GTK+ is not thread safe1. As is described in GDK 3 reference manual:
GLib is completely thread safe… GTK+, however, is not thread safe. You should only use GTK+ and GDK from the thread
gtk_main()were called on. This is usually referred to as the “main thread”.
Signals on GTK+ and GDK types, as well as non-signal callbacks, are emitted in the main thread.
Consider the following case:
- We wait for an event from user (e.g. a button “clicked” by the user)
- We then have a task that may take long time to finish (e.g. network request, expensive computation)
- We want to do the above asynchronously (so we do not block the main UI thread, because signal callbacks are executed in the UI thread (“main thread”))
- Meanwhile, we want to show user a pulsing progress bar because we have no idea how long the procedure will last
- A thread to perform the task itself (“task thread”)
- A thread to update UI elements
- A communication method for the task thread to tell the UI thread about the result
As GTK+ is not thread safe, we cannot update UI elements on a thread other than the “main thread”, or race condition will occur, the program will crash. Thus, we need a way to put our UI update function in the “main thread”.
To achieve this, use:
… to spawn the UI updating thread, where
ui_update_funcis the function name of our UI update code
user_datais the extra argument to be passed to
In this way,
ui_update_func will be executed “whenever there are no higher priority events pending”2 (e.g. no signals are emitting), so in the UI update code we can (busy-)wait for the task thread to finish, receive the result, and display it on the UI. Note that
ui_update_func must not block (e.g. if the GLib Asynchronous Queue is used, use
g_async_queue_try_pop instead of
g_async_queue_pop), otherwise the whole application will freeze, since the event loop is single-threaded.
Another similar way to achieve asynchronous UI update is:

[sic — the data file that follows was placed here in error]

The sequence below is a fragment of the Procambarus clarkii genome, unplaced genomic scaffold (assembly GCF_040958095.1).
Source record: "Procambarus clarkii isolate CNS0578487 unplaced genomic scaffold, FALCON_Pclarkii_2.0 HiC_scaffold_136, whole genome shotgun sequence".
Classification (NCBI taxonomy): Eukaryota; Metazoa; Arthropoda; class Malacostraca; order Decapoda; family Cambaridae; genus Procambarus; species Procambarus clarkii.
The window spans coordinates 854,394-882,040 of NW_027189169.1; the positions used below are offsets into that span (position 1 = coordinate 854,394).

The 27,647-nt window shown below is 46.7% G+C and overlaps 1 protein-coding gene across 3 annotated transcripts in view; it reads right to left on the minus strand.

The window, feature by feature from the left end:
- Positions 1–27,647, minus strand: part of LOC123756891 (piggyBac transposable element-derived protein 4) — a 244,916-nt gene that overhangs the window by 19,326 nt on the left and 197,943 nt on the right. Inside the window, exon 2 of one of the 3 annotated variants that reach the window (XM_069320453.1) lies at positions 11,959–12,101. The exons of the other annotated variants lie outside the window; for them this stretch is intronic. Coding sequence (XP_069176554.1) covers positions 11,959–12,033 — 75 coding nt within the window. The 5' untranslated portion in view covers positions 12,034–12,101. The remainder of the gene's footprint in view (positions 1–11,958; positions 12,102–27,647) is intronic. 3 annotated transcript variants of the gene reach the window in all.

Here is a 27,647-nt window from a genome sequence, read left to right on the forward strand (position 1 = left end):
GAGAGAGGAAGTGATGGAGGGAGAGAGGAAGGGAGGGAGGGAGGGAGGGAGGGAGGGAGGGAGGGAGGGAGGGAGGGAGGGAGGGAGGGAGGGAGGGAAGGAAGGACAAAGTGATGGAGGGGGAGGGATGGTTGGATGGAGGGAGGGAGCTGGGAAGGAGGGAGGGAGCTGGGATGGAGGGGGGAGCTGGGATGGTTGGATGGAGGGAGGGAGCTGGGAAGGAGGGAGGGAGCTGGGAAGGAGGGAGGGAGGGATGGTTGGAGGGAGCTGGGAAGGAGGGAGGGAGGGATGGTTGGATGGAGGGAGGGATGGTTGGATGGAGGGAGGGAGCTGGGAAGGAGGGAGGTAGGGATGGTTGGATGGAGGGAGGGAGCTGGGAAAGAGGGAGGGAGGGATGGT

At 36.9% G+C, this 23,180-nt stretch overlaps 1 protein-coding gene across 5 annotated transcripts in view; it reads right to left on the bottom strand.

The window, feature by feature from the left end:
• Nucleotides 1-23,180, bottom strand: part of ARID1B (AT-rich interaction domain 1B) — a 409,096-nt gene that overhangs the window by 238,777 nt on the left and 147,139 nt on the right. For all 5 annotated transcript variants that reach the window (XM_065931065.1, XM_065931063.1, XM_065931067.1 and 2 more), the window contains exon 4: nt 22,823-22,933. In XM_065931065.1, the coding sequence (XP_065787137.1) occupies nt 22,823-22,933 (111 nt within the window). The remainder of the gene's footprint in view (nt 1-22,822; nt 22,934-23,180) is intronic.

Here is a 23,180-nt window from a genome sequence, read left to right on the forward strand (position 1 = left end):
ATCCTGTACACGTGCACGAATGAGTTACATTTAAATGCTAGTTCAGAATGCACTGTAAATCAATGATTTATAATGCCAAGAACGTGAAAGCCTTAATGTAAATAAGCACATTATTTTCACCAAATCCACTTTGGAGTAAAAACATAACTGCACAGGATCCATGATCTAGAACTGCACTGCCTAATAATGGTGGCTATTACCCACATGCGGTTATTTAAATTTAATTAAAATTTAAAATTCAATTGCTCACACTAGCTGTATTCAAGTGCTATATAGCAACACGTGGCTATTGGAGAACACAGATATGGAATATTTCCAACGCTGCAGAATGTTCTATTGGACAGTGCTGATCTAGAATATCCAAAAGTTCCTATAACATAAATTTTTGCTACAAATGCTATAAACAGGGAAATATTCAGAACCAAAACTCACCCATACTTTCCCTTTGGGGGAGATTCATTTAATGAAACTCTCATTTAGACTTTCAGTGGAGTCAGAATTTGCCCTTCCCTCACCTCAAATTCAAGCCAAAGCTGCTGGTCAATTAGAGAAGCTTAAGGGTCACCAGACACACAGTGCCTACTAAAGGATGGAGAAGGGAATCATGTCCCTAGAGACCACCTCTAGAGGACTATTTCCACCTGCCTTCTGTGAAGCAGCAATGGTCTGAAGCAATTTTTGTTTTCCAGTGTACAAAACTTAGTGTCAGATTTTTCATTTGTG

/* 1000 in millisecond, so here ui_update_func will be run every 1 second */ gdk_threads_add_timeout(1000, ui_update_func, user_data);
This allows us to manipulate widgets (e.g. call
gtk_progress_bar_pulse) from time to time safely in the UI update function, because it is run in the “main thread” with a time interval. I think this is most useful for pulsing progress bars because this seems to be the only widget that requires manual advancing!
As you can see, these are utilities provided by GDK, not GTK nor GLib. There are, however, GLib “equivalents”:
guint g_idle_add (GSourceFunc function, gpointer data); guint g_timeout_add (guint interval, GSourceFunc function, gpointer data);
Previously, I use these, and it works. However, as is described in the GDK 3 developer manual, using them is not recommended:
You should use
g_timeout_add()since libraries not under your control might be using the deprecated GDK locking mechanism. If you are sure that none of the code in your application and libraries use the deprecated
gdk_threads_leave()methods, then you can safely use
(It looks like my program is so modern, wow)
Another issue here is that we need a mechanism for the two threads to communicate with each other, so that:
- When the task is finished, the UI thread can receive the result and display it on the UI
- When the task fails, the UI thread can display an error message on time
The Asynchronous Queue functionality provided by GLib seems to be the best solution. With asynchronous queue created and passed to the two threads described above, the task thread can pass result or error through the queue, and the UI thread can check the queue from time to time in order to display the result or error to user.
gdk_threads_add_idlein the first code block.
- add a notice of not blocking